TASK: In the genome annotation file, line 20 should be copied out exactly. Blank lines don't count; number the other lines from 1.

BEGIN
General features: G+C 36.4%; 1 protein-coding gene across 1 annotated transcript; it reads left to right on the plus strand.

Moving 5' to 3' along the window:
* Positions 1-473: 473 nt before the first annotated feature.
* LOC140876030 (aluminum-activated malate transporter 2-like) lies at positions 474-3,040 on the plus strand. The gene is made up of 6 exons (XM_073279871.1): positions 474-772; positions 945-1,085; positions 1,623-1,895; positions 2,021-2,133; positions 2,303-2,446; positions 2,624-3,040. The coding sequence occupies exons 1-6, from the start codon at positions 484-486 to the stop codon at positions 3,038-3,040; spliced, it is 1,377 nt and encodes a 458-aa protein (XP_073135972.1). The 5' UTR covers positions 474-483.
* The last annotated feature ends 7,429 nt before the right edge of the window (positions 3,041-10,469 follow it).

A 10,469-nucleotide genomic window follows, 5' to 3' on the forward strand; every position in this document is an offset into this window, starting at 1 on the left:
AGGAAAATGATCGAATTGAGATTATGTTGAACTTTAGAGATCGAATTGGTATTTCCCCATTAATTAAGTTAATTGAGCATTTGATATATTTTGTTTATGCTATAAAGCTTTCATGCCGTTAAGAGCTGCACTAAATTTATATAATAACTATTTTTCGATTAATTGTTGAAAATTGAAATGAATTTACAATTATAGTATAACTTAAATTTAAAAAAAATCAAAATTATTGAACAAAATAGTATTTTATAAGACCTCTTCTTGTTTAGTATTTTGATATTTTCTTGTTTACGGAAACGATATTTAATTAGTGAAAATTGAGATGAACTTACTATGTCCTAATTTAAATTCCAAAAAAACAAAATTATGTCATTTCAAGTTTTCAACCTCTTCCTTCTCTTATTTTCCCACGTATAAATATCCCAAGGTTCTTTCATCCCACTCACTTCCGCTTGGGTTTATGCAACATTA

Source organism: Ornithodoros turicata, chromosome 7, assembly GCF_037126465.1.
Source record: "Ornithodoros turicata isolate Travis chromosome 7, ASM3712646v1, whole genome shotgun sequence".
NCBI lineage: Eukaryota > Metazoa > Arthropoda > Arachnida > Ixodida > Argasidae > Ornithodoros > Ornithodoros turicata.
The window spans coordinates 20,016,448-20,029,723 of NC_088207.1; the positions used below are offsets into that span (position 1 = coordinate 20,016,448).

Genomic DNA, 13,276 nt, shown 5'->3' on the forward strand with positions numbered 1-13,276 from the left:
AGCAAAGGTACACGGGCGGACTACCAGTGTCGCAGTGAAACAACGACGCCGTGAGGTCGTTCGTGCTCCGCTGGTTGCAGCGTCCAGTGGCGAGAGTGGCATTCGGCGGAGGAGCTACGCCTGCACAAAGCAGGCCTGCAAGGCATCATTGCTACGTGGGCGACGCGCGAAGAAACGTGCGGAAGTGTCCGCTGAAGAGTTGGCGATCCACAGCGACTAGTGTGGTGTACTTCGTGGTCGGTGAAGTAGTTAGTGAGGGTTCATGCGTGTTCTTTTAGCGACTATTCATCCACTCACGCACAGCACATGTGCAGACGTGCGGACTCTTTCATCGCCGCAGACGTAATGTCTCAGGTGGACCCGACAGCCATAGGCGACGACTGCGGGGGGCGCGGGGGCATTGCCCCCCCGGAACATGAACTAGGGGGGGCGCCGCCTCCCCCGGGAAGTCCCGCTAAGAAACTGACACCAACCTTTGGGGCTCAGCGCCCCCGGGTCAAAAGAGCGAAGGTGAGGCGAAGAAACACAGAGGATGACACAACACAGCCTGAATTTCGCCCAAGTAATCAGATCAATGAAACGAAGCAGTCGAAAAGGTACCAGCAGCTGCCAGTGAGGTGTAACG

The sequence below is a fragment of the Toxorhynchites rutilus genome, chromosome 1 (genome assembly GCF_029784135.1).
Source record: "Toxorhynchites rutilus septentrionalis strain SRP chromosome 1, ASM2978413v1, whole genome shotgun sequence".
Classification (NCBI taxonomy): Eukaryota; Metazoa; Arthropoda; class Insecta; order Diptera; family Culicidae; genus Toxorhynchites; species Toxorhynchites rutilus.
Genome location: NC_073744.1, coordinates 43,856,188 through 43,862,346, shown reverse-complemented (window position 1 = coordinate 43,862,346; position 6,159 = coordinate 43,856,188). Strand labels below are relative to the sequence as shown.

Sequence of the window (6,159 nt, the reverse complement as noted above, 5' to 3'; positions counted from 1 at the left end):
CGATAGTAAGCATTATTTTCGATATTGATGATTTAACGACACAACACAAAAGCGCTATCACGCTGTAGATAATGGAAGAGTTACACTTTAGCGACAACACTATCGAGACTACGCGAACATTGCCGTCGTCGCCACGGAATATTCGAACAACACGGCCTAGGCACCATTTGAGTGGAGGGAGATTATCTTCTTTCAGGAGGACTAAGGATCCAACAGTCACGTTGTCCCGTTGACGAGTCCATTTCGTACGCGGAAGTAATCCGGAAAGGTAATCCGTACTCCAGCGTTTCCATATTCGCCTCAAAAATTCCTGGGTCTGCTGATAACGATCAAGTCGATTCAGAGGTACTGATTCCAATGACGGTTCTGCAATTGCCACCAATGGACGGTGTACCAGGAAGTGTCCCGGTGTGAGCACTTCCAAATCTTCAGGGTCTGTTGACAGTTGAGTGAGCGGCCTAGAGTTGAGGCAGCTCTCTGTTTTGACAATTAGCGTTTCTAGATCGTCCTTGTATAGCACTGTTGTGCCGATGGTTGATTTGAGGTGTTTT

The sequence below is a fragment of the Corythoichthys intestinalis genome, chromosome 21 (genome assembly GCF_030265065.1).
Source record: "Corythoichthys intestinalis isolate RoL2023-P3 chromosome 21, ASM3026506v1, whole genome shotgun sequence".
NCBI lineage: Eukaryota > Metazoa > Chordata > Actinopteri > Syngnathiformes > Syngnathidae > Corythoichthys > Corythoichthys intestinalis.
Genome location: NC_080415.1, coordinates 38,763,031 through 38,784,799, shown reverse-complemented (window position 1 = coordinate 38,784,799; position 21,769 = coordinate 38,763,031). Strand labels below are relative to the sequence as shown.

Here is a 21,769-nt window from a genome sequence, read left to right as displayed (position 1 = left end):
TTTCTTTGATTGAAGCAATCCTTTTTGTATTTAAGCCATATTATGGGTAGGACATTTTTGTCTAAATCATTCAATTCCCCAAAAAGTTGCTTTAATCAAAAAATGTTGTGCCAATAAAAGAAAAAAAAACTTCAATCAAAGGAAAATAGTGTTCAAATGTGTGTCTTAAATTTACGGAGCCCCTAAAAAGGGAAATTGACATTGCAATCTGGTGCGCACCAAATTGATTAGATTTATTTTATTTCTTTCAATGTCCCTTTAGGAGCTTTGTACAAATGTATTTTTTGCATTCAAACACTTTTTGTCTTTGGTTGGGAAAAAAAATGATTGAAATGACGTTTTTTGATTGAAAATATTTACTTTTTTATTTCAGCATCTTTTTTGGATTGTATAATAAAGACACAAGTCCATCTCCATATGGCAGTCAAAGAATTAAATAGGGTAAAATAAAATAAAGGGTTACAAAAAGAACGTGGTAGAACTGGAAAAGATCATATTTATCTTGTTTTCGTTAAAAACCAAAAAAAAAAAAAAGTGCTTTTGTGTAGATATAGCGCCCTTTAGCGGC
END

The sequence below is a fragment of the Corythoichthys intestinalis genome, chromosome 21 (genome assembly GCF_030265065.1).